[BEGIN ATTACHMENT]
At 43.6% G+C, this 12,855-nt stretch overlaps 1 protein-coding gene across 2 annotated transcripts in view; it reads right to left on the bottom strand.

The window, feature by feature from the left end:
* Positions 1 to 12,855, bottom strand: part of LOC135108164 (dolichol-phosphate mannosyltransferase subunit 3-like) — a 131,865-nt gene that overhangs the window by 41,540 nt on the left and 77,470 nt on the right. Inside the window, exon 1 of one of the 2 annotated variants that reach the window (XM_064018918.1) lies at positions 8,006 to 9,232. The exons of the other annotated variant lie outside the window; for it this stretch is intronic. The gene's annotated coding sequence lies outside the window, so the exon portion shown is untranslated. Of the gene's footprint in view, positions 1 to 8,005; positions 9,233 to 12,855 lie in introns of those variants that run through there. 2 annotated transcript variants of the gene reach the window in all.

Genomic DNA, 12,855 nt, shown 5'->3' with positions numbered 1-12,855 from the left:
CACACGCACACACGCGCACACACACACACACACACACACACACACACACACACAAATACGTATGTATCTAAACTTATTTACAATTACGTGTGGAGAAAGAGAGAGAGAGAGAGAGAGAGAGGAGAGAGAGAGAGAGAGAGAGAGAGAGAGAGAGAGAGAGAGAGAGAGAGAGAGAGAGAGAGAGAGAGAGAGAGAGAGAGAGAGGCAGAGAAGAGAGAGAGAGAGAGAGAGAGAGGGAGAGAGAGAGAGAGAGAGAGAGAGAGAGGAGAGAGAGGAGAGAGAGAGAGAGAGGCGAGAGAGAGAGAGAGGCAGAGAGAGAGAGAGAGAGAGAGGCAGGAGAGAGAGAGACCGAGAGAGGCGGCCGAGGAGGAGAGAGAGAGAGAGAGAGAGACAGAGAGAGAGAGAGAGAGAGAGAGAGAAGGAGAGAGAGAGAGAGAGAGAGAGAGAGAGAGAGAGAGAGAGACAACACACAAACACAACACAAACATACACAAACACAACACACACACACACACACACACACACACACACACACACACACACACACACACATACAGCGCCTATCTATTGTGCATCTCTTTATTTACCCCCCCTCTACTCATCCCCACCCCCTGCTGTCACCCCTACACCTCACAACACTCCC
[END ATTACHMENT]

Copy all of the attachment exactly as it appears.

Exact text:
At 43.6% G+C, this 12,855-nt stretch overlaps 1 protein-coding gene across 2 annotated transcripts in view; it reads right to left on the bottom strand.

The window, feature by feature from the left end:
* Positions 1 to 12,855, bottom strand: part of LOC135108164 (dolichol-phosphate mannosyltransferase subunit 3-like) — a 131,865-nt gene that overhangs the window by 41,540 nt on the left and 77,470 nt on the right. Inside the window, exon 1 of one of the 2 annotated variants that reach the window (XM_064018918.1) lies at positions 8,006 to 9,232. The exons of the other annotated variant lie outside the window; for it this stretch is intronic. The gene's annotated coding sequence lies outside the window, so the exon portion shown is untranslated. Of the gene's footprint in view, positions 1 to 8,005; positions 9,233 to 12,855 lie in introns of those variants that run through there. 2 annotated transcript variants of the gene reach the window in all.

Genomic DNA, 12,855 nt, shown 5'->3' with positions numbered 1-12,855 from the left:
CACACGCACACACGCGCACACACACACACACACACACACACACACACACACACAAATACGTATGTATCTAAACTTATTTACAATTACGTGTGGAGAAAGAGAGAGAGAGAGAGAGAGAGAGGAGAGAGAGAGAGAGAGAGAGAGAGAGAGAGAGAGAGAGAGAGAGAGAGAGAGAGAGAGAGAGAGAGAGAGAGAGAGAGAGAGGCAGAGAAGAGAGAGAGAGAGAGAGAGAGAGGGAGAGAGAGAGAGAGAGAGAGAGAGAGAGGAGAGAGAGGAGAGAGAGAGAGAGAGGCGAGAGAGAGAGAGAGGCAGAGAGAGAGAGAGAGAGAGAGGCAGGAGAGAGAGAGACCGAGAGAGGCGGCCGAGGAGGAGAGAGAGAGAGAGAGAGAGACAGAGAGAGAGAGAGAGAGAGAGAGAGAAGGAGAGAGAGAGAGAGAGAGAGAGAGAGAGAGAGAGAGAGAGACAACACACAAACACAACACAAACATACACAAACACAACACACACACACACACACACACACACACACACACACACACACACACACACACATACAGCGCCTATCTATTGTGCATCTCTTTATTTACCCCCCCTCTACTCATCCCCACCCCCTGCTGTCACCCCTACACCTCACAACACTCCC